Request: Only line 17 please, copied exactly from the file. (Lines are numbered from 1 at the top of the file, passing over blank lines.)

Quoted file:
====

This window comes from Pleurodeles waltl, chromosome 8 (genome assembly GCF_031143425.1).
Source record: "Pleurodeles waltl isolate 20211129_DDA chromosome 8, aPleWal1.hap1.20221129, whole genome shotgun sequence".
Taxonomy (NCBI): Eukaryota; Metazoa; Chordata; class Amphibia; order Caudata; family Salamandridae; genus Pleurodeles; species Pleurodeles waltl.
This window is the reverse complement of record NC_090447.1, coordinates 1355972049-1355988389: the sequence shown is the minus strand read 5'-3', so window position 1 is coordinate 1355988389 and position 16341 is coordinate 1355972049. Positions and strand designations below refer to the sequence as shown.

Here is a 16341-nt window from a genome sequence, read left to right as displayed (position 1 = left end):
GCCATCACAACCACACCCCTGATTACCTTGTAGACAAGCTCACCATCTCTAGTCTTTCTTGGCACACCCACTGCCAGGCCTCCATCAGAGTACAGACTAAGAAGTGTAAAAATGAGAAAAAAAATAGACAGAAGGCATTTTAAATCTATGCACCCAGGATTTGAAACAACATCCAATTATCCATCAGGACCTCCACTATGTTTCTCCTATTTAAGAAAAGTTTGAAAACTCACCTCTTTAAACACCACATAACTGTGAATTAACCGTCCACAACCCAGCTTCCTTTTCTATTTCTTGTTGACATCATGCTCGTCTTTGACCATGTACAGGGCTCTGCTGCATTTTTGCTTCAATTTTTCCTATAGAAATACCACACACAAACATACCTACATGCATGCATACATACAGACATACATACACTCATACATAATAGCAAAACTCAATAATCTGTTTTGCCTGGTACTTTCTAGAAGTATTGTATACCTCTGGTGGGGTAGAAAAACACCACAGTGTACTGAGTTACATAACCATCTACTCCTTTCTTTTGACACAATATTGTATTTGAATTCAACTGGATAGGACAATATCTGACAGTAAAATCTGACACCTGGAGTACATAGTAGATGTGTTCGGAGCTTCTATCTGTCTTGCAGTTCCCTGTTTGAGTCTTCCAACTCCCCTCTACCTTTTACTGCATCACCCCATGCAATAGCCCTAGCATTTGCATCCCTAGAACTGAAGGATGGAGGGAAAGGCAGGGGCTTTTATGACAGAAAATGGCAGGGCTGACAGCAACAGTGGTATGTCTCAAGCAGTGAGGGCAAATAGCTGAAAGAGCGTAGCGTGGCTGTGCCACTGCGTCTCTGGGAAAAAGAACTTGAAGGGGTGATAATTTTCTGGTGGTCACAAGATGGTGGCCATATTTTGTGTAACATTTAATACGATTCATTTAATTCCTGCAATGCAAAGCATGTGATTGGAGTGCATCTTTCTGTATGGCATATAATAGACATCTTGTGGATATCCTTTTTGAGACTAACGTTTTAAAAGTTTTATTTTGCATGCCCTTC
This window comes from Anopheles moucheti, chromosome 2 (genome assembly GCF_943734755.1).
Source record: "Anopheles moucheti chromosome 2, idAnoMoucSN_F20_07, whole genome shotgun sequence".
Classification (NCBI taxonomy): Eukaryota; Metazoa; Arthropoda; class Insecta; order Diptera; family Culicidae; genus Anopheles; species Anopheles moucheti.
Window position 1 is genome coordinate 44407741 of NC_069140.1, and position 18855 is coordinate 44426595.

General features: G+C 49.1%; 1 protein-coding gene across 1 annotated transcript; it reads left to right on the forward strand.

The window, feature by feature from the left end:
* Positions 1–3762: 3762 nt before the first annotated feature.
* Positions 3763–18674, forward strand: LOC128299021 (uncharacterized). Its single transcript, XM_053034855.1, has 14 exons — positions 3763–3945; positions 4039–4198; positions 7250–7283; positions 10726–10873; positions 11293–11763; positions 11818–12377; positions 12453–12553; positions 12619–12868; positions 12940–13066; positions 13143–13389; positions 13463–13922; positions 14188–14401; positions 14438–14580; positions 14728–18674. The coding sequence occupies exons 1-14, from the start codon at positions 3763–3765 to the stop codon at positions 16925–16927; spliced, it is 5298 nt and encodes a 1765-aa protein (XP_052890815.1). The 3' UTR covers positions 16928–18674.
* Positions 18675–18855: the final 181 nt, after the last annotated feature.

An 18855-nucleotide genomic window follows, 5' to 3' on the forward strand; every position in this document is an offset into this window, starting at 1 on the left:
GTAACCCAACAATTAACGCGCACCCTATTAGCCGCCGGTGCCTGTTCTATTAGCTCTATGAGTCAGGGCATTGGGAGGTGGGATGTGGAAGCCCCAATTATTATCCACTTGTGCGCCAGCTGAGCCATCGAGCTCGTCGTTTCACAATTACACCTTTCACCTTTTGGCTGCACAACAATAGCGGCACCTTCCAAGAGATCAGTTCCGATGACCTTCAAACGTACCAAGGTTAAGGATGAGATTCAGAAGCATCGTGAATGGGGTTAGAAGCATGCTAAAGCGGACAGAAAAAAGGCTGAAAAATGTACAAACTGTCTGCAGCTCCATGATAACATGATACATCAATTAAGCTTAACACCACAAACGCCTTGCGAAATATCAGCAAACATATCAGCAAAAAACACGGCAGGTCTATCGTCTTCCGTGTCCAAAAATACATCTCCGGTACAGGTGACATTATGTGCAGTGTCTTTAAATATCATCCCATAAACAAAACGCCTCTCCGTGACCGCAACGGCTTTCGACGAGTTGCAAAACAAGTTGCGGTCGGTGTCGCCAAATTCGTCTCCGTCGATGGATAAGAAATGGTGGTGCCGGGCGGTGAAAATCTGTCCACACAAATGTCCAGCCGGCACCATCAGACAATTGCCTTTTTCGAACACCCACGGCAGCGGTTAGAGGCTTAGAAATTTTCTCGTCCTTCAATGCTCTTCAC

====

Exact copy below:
GTAACCCAACAATTAACGCGCACCCTATTAGCCGCCGGTGCCTGTTCTATTAGCTCTATGAGTCAGGGCATTGGGAGGTGGGATGTGGAAGCCCCAATTATTATCCACTTGTGCGCCAGCTGAGCCATCGAGCTCGTCGTTTCACAATTACACCTTTCACCTTTTGGCTGCACAACAATAGCGGCACCTTCCAAGAGATCAGTTCCGATGACCTTCAAACGTACCAAGGTTAAGGATGAGATTCAGAAGCATCGTGAATGGGGTTAGAAGCATGCTAAAGCGGACAGAAAAAAGGCTGAAAAATGTACAAACTGTCTGCAGCTCCATGATAACATGATACATCAATTAAGCTTAACACCACAAACGCCTTGCGAAATATCAGCAAACATATCAGCAAAAAACACGGCAGGTCTATCGTCTTCCGTGTCCAAAAATACATCTCCGGTACAGGTGACATTATGTGCAGTGTCTTTAAATATCATCCCATAAACAAAACGCCTCTCCGTGACCGCAACGGCTTTCGACGAGTTGCAAAACAAGTTGCGGTCGGTGTCGCCAAATTCGTCTCCGTCGATGGATAAGAAATGGTGGTGCCGGGCGGTGAAAATCTGTCCACACAAATGTCCAGCCGGCACCATCAGACAATTGCCTTTTTCGAACACCCACGGCAGCGGTTAGAGGCTTAGAAATTTTCTCGTCCTTCAATGCTCTTCAC